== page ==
The tagline for the event is “Legal contracts, licenses and policies are now long, dull, difficult and boring documents. Come change that!” Here’s how the event is described:
A Legal Design Jam is a design-driven hackathon to reimagine how we visualize and communicate legal information. It brings together motivated individuals from different fields (law, design, education, journalism, computer science & beyond). Together, we give an extreme, user-centric, visual makeover to a legal document.
During an intensive hands-on workshop, the group will brainstorm and prototype a new version of a legal document, creating visualizations in order to further clarify the trickiest parts of the text.
It sounds like a worthwhile event. I have just one suggestion:
I’m used to Johnny-come-latelies who think that they’re the only people who have had occasion to consider, say, contract automation. When it comes to business contracts, I suspect that no one has given as much airtime to issues of document design as I have. So for purely selfish reasons, I’d be interested to have those behind the Legal Design Jam take my analysis into account, particularly if they have different ideas.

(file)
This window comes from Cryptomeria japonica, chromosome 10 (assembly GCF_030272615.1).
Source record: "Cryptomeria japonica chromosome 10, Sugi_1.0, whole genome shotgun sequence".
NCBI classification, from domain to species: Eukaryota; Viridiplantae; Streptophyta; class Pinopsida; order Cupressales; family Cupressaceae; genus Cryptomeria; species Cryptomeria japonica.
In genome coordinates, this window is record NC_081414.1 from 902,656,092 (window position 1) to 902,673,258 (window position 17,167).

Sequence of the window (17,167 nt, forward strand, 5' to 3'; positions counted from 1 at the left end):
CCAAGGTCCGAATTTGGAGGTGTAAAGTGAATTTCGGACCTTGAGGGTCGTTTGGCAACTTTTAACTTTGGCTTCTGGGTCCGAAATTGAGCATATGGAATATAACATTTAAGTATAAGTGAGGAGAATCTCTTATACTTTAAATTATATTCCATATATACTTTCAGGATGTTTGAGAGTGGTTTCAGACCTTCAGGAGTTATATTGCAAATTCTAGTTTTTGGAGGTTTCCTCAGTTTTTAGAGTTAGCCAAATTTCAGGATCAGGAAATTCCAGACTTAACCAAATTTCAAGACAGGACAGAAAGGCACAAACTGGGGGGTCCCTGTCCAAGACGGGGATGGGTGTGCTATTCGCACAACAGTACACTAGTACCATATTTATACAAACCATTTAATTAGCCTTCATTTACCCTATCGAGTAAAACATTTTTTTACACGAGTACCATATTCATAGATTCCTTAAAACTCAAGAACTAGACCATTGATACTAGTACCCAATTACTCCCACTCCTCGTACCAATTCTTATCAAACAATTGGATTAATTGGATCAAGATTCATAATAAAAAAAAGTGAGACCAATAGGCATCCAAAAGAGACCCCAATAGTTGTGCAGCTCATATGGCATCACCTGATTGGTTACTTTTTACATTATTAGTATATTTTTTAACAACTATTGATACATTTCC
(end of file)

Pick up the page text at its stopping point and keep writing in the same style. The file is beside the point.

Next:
The most up-to-date statement of my views is in chapters 4 and 16 of the third edition of A Manual of Style for Contract Drafting, but here are some relevant blog posts:
- Can Visualizations Make It Easier to Understand Defined Terms? (August 19, 2013)
- Get Rid of First-Line Indents in Paragraphs Without Enumeration? (September 23, 2012)
- Ellen Lupton Weighs In on Document Design for Contracts (June 26, 2012)
- The MSCD Enumeration Scheme: A Manifesto (February 27, 2012)
- Revisiting the Layout of Australian Contracts (February 12, 2012)
- Adding Document-Design Bling to Contracts? (December 1, 2011)
- Using “Visualizations” in Contracts (November 7, 2011)
- Typography: Revisiting My Choice of Calibri (April 21, 2010)